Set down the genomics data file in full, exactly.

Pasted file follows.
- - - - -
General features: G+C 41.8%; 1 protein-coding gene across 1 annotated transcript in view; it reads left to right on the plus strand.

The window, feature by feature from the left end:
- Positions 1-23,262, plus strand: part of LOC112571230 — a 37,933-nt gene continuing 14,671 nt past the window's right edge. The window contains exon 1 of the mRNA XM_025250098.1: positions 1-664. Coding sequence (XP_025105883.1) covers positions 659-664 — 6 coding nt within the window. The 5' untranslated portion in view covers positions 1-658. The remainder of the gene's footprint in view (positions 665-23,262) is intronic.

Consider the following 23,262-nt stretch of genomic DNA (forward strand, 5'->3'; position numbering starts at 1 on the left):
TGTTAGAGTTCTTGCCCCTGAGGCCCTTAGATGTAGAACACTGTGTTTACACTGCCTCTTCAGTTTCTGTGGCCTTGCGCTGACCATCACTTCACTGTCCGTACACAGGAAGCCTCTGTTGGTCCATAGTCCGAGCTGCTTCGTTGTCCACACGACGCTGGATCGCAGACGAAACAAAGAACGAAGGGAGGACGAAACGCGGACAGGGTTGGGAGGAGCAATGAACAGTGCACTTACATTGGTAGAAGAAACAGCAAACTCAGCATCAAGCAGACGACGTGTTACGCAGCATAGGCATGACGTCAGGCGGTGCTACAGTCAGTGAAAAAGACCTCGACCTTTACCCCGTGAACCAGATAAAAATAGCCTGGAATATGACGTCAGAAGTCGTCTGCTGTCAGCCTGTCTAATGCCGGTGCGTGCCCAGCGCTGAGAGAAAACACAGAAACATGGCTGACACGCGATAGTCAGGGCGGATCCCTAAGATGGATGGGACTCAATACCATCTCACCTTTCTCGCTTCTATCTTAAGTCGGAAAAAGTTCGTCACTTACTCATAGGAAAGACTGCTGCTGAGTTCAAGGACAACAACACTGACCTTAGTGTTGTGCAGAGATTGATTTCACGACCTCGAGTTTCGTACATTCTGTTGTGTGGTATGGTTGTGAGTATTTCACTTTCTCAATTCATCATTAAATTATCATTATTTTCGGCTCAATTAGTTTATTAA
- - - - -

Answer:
General features: G+C 41.8%; 1 protein-coding gene across 1 annotated transcript in view; it reads left to right on the plus strand.

The window, feature by feature from the left end:
- Positions 1-23,262, plus strand: part of LOC112571230 — a 37,933-nt gene continuing 14,671 nt past the window's right edge. The window contains exon 1 of the mRNA XM_025250098.1: positions 1-664. Coding sequence (XP_025105883.1) covers positions 659-664 — 6 coding nt within the window. The 5' untranslated portion in view covers positions 1-658. The remainder of the gene's footprint in view (positions 665-23,262) is intronic.

Consider the following 23,262-nt stretch of genomic DNA (forward strand, 5'->3'; position numbering starts at 1 on the left):
TGTTAGAGTTCTTGCCCCTGAGGCCCTTAGATGTAGAACACTGTGTTTACACTGCCTCTTCAGTTTCTGTGGCCTTGCGCTGACCATCACTTCACTGTCCGTACACAGGAAGCCTCTGTTGGTCCATAGTCCGAGCTGCTTCGTTGTCCACACGACGCTGGATCGCAGACGAAACAAAGAACGAAGGGAGGACGAAACGCGGACAGGGTTGGGAGGAGCAATGAACAGTGCACTTACATTGGTAGAAGAAACAGCAAACTCAGCATCAAGCAGACGACGTGTTACGCAGCATAGGCATGACGTCAGGCGGTGCTACAGTCAGTGAAAAAGACCTCGACCTTTACCCCGTGAACCAGATAAAAATAGCCTGGAATATGACGTCAGAAGTCGTCTGCTGTCAGCCTGTCTAATGCCGGTGCGTGCCCAGCGCTGAGAGAAAACACAGAAACATGGCTGACACGCGATAGTCAGGGCGGATCCCTAAGATGGATGGGACTCAATACCATCTCACCTTTCTCGCTTCTATCTTAAGTCGGAAAAAGTTCGTCACTTACTCATAGGAAAGACTGCTGCTGAGTTCAAGGACAACAACACTGACCTTAGTGTTGTGCAGAGATTGATTTCACGACCTCGAGTTTCGTACATTCTGTTGTGTGGTATGGTTGTGAGTATTTCACTTTCTCAATTCATCATTAAATTATCATTATTTTCGGCTCAATTAGTTTATTAA